The spectacular and painful bursting of Ireland’s property market bubble since 2007 has brought to an end what one could term Property Market 2.0 in Ireland. The country’s “Property Market 1.0” was built in the late 19th and early 20th centuries, when successive London administrations made huge amounts of credit available at preferential interest rates so that tenant farmers could buy their plots. Throughout the 20th century, the urban poor remained as tenants while only the tiny but growing urban middle class took part in any sort of mortgage market.
“Property Market 2.0” emerged in the 1980s and 1990s, as competition among banks and building societies brought mortgages to the masses. Barely had this transformation time to take hold, though, then Ireland was a member of the Eurozone, with inappropriately low interest rates and a practically infinite supply of credit from global credit markets. Along with lax regulation of the banking and building sectors, the result was perhaps the biggest national property market boom and bust of the modern era.
Learning from the (recent) past
What will “Property Market 3.0” look like? As yet, nobody knows. It is safe to guess that, at least in its early days, it will be haunted by what has just happened. The worry is that initial prudence will eventually decay away, as institutional memory fades. The nightmare scenario is that at some point in the future, the 2020s or the 2060s, the lessons we’ve learnt are thrown away with a simple “Well, that could never happen now/This time it’s different/Insert self-deception here”.
So what can we do? An idea I’ve explored at length elsewhere is the importance of information. Having an official real-time database of transactions prices doesn’t just help people like me churn out research papers. It gives normal people the information with which to make informed decisions about whether to buy or rent and for how much. And in doing that, it actually reduces the chances of a bubble as bad as the one we’re recovering from now happening again. The national house price register looks like it is now government policy, so today, I’d like to focus on a couple of other ideas.
First cut is the deepest: a property tax
The first is the one most people will dread about hearing: a property tax. It’s again something I’ve talked about a number of times before, so I’ll make the case briefly:
- Aside from overly generous tax-free allowances, the lack of an annual property tax is the only way in which Ireland’s taxation system looks “out of kilter”. A property tax contributes about 10% of core tax revenues for the typical developed country, usually funding local government services. In Ireland, however, even stamp duty – which did nothing other than hinder labour mobility and make property more expensive – is now largely gone. To help end Ireland’s reliance on EU and IMF funds, we need a property tax.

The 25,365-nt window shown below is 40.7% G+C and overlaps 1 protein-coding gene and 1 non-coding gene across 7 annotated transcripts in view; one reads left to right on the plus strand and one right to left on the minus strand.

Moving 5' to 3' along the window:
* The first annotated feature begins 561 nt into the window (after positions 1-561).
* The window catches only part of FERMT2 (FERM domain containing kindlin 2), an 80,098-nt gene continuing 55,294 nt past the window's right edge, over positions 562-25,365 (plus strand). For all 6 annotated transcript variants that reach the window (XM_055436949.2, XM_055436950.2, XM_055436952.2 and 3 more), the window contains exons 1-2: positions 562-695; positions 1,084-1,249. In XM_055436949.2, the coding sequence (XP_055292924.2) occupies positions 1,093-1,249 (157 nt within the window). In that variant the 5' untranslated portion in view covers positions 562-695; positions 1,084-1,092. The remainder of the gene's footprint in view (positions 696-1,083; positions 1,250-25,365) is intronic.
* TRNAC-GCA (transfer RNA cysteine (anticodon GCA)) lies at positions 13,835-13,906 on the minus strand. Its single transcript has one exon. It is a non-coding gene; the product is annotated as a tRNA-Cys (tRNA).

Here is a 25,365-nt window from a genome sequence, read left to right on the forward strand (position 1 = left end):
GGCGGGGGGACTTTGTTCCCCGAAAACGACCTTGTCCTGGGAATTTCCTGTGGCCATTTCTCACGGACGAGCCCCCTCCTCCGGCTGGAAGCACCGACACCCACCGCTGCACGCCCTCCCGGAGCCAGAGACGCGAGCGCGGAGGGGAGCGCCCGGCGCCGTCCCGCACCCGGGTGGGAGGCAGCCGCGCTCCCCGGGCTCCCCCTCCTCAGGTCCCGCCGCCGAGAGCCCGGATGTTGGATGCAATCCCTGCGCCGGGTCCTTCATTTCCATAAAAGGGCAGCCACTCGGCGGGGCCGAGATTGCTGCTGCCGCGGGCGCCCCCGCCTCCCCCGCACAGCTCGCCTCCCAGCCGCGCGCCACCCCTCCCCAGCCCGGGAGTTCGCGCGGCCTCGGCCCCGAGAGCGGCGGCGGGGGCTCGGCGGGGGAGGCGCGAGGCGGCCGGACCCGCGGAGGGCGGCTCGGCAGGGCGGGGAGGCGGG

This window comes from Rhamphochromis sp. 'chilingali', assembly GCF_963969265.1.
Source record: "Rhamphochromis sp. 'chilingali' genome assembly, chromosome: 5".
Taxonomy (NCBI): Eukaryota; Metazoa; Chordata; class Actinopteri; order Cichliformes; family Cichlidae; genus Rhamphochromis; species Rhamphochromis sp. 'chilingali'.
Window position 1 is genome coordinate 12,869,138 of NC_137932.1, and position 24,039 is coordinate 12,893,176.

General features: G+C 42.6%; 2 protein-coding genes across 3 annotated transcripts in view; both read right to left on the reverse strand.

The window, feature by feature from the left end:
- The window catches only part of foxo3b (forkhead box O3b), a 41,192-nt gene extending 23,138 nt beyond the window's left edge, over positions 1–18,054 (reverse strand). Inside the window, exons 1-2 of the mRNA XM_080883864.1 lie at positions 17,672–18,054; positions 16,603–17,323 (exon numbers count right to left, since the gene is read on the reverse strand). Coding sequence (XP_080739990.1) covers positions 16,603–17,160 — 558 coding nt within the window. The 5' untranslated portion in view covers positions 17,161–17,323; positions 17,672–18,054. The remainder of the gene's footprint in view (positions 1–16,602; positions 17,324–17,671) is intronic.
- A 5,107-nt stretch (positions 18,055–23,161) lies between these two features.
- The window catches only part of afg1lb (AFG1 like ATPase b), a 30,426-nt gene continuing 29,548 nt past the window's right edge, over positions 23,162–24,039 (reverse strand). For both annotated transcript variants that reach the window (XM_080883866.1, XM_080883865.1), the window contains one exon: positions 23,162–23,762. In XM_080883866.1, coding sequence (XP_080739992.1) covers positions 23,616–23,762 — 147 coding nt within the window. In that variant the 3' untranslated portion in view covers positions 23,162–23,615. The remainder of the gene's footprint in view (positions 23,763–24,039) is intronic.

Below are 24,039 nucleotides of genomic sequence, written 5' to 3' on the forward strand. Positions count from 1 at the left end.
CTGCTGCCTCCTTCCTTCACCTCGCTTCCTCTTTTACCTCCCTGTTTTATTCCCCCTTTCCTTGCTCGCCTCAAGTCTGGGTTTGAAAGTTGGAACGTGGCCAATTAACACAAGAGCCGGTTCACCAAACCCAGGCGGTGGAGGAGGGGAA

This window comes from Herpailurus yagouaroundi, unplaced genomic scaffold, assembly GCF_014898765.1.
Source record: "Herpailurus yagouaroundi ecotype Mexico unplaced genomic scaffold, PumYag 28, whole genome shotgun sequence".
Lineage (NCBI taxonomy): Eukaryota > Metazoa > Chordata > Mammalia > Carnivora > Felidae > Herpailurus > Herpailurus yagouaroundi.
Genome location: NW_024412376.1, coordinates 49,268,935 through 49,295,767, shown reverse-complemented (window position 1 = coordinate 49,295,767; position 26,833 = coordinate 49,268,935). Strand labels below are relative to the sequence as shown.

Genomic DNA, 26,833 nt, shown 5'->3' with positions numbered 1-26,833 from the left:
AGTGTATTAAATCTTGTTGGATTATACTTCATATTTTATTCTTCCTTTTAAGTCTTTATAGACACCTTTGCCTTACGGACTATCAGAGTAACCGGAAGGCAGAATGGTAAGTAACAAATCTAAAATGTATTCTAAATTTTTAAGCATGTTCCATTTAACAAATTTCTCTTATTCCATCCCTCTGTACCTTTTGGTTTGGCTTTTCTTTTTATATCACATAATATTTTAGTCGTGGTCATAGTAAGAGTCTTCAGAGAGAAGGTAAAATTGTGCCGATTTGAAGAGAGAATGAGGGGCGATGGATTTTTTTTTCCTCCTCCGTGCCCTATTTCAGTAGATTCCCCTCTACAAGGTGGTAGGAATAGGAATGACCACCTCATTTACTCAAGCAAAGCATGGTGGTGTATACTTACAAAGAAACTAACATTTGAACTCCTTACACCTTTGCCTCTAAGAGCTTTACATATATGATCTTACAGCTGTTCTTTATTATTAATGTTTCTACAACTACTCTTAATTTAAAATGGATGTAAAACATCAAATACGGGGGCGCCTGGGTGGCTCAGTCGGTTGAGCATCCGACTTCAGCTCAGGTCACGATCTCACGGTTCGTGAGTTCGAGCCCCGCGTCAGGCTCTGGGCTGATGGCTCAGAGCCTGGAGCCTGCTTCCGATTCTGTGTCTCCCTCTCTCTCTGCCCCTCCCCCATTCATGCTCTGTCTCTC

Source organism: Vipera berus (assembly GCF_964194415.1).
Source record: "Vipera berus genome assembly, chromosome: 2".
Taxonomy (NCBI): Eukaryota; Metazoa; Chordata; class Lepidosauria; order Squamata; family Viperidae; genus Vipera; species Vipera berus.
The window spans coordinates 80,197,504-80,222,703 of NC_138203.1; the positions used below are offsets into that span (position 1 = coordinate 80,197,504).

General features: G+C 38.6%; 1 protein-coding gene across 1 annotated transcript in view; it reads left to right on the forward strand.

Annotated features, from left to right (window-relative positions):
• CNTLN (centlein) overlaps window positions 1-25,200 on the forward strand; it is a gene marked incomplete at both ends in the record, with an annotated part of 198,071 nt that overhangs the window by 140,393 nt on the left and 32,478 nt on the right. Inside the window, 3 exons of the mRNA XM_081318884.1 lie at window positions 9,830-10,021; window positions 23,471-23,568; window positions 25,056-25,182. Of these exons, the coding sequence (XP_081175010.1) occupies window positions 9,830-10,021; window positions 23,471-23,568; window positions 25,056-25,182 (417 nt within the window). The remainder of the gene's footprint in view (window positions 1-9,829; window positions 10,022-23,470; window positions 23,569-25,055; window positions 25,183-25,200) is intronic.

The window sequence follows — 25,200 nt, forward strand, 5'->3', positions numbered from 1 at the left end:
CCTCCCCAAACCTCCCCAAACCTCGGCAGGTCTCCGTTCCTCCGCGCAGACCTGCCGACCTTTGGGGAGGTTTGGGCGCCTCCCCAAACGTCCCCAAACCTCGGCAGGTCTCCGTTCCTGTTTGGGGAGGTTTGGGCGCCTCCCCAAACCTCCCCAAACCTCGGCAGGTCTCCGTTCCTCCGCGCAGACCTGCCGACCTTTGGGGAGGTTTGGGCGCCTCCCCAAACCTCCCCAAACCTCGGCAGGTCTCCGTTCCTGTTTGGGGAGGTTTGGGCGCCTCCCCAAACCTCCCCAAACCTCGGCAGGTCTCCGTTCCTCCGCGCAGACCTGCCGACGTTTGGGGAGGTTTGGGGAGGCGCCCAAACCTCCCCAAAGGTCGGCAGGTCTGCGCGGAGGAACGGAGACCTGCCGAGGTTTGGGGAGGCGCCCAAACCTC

- Specifically, Ireland should look to introduce a land value tax, where the owner of a property has to pay a percentage of the value of the land underneath the property in tax each year. This is the fairest way of taxing, as it passes on the cost to society of under-using potentially useful plots of land to those who are under-using them. It’s also a tax that doesn’t affect your incentive to improve your home. Taxing a fraction of your home’s current market value means that if you improve your home, say by making it more energy efficient, you then have to pay for that every year in taxes, which is silly. Lastly, by penalising the hoarding of land, a land value tax is another tool to stave off future property bubbles.
One idea we should actively consider is a set-in-stone maximum loan-to-value ratio (or minimum deposit). The need for any sort of deposit at all reflects a market failure, where a lender has incomplete information about the ability of the borrower to repay in the future. Until recently, conventional wisdom was that higher LTVs (smaller deposits) reflected more efficient markets. Now, however, it’s clear it was a cover for greater leverage. The fundamental need for a deposit exists at all points in the market cycle… especially at that very time market participants are pushing the regulator to ease it. So, if we want long-term sustainability, we should bring in a minimum deposit.